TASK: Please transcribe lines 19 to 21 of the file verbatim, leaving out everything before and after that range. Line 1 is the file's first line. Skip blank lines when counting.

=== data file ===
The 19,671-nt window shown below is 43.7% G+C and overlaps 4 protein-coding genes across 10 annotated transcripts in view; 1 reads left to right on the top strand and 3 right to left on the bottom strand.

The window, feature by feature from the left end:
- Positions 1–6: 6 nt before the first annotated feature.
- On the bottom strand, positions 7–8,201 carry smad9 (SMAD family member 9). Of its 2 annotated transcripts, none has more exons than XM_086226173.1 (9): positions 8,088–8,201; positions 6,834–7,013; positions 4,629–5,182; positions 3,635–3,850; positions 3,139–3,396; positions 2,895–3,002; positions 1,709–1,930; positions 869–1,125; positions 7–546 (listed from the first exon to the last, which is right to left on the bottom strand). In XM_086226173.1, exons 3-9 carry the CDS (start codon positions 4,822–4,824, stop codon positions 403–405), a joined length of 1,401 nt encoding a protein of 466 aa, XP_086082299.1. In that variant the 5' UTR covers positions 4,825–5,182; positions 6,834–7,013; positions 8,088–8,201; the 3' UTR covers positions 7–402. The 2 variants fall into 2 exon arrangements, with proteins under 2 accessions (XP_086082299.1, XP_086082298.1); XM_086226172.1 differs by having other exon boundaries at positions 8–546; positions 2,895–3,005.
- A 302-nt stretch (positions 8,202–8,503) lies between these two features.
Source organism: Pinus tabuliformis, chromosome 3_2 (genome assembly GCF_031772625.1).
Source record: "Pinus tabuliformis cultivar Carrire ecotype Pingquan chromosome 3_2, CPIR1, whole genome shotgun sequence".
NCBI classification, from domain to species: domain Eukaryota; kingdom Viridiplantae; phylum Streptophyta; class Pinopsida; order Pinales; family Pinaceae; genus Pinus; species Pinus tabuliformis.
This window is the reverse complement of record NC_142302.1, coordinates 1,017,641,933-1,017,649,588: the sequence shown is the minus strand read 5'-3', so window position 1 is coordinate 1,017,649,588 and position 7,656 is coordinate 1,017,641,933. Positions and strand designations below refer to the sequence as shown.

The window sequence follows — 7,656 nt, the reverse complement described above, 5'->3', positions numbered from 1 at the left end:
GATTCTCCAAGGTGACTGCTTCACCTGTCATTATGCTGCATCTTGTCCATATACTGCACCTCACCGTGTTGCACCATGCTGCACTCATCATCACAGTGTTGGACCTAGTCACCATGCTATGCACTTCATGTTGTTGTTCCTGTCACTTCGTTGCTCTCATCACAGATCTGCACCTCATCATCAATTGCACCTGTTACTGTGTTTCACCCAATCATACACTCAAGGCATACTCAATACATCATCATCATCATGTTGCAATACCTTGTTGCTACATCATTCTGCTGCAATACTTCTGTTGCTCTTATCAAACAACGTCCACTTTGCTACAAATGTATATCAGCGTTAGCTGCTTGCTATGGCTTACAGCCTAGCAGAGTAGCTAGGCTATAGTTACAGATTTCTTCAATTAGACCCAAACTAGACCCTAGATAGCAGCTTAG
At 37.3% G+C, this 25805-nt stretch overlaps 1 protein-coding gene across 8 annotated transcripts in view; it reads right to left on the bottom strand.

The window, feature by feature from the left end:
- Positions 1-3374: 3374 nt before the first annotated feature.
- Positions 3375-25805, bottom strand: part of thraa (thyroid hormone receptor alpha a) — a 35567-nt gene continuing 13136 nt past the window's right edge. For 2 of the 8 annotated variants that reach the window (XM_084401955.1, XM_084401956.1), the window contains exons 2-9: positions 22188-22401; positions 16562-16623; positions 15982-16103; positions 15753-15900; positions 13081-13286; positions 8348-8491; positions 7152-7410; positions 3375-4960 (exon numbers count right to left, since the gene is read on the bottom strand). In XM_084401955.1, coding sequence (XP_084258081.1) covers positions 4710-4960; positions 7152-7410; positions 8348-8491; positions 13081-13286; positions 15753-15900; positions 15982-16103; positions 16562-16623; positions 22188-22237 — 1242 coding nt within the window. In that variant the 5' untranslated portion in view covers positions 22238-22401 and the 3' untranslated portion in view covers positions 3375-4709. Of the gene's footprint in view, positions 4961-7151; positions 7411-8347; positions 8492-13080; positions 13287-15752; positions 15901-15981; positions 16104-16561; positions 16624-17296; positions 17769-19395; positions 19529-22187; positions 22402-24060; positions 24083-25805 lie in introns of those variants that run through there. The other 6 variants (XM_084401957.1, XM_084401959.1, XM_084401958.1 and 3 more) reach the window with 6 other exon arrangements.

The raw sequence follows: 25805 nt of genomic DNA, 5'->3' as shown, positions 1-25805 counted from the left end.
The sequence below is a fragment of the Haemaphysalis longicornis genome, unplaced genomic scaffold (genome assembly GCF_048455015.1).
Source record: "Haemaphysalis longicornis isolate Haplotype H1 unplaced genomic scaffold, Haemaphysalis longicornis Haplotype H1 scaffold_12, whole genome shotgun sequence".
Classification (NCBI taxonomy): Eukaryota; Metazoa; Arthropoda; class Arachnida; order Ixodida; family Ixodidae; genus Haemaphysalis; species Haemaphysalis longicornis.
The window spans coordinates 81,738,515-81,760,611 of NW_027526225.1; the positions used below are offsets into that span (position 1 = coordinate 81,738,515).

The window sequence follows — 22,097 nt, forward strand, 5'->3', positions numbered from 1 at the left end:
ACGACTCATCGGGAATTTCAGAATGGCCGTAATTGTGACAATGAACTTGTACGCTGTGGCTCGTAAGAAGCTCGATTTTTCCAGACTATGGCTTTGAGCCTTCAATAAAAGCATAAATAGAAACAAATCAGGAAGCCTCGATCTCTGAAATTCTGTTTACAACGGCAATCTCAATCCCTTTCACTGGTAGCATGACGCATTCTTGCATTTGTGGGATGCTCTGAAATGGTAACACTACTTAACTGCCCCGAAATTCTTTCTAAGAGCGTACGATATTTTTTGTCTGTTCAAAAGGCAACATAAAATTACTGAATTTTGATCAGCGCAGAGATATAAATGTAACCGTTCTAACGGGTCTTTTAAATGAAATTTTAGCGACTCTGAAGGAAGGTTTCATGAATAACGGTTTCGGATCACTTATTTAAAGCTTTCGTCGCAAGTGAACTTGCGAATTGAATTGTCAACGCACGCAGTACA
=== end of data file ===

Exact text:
Classification (NCBI taxonomy): Eukaryota; Metazoa; Arthropoda; class Arachnida; order Ixodida; family Ixodidae; genus Haemaphysalis; species Haemaphysalis longicornis.
The window spans coordinates 81,738,515-81,760,611 of NW_027526225.1; the positions used below are offsets into that span (position 1 = coordinate 81,738,515).

The window sequence follows — 22,097 nt, forward strand, 5'->3', positions numbered from 1 at the left end: